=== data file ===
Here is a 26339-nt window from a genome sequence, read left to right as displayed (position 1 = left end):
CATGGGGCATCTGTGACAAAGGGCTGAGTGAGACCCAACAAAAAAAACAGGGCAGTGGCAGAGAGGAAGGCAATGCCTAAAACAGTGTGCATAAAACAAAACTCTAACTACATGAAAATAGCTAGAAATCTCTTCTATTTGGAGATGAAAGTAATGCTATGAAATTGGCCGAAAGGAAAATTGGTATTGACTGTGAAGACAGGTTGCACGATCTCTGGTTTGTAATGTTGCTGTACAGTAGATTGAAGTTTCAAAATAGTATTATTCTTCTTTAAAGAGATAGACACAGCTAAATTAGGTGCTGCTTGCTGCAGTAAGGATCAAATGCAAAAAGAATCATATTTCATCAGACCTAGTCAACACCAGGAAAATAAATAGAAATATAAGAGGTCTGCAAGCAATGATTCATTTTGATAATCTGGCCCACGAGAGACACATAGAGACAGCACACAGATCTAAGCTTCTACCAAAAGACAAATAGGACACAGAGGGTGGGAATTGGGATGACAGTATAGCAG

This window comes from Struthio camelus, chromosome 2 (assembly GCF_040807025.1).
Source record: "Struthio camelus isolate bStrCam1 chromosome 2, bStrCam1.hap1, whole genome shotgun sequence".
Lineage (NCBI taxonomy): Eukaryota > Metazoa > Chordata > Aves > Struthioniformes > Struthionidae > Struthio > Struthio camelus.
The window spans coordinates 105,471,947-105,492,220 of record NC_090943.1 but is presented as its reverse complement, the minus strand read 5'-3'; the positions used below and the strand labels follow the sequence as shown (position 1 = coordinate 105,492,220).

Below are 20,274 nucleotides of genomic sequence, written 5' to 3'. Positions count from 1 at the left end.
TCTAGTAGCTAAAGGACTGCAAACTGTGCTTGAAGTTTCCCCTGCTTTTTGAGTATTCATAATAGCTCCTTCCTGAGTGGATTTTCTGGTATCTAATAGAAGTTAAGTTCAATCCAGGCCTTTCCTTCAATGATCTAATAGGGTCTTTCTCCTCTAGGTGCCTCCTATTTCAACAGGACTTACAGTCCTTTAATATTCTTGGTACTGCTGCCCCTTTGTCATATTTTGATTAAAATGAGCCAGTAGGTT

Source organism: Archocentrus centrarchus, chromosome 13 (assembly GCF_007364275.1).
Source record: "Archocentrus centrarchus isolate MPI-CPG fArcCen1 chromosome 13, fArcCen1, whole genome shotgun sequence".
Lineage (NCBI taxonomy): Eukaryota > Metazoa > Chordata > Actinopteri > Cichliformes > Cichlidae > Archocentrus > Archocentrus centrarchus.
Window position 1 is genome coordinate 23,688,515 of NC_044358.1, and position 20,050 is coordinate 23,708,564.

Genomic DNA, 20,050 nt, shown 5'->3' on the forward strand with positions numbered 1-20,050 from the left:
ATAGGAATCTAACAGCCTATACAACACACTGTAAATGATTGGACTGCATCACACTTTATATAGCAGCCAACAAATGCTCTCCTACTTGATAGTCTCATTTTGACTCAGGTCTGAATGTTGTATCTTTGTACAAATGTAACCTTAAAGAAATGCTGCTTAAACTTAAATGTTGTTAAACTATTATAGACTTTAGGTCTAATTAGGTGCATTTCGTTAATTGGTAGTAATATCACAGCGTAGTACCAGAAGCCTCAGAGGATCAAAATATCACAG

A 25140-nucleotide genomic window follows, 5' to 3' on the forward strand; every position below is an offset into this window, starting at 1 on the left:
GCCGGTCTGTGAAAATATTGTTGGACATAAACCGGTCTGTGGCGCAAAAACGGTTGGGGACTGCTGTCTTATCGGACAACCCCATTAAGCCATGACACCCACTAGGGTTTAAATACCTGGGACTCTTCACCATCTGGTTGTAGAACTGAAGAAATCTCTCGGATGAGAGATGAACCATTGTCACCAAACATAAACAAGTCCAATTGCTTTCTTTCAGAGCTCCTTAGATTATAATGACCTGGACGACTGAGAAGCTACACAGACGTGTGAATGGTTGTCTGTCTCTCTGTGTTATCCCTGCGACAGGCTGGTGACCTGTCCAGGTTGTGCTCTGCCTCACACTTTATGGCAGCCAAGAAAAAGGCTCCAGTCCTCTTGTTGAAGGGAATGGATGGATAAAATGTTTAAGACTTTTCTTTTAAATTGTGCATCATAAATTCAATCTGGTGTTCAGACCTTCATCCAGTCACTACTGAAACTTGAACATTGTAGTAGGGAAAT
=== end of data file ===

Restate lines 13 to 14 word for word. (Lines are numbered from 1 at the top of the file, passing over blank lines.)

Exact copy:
Genomic DNA, 20,050 nt, shown 5'->3' on the forward strand with positions numbered 1-20,050 from the left:
ATAGGAATCTAACAGCCTATACAACACACTGTAAATGATTGGACTGCATCACACTTTATATAGCAGCCAACAAATGCTCTCCTACTTGATAGTCTCATTTTGACTCAGGTCTGAATGTTGTATCTTTGTACAAATGTAACCTTAAAGAAATGCTGCTTAAACTTAAATGTTGTTAAACTATTATAGACTTTAGGTCTAATTAGGTGCATTTCGTTAATTGGTAGTAATATCACAGCGTAGTACCAGAAGCCTCAGAGGATCAAAATATCACAG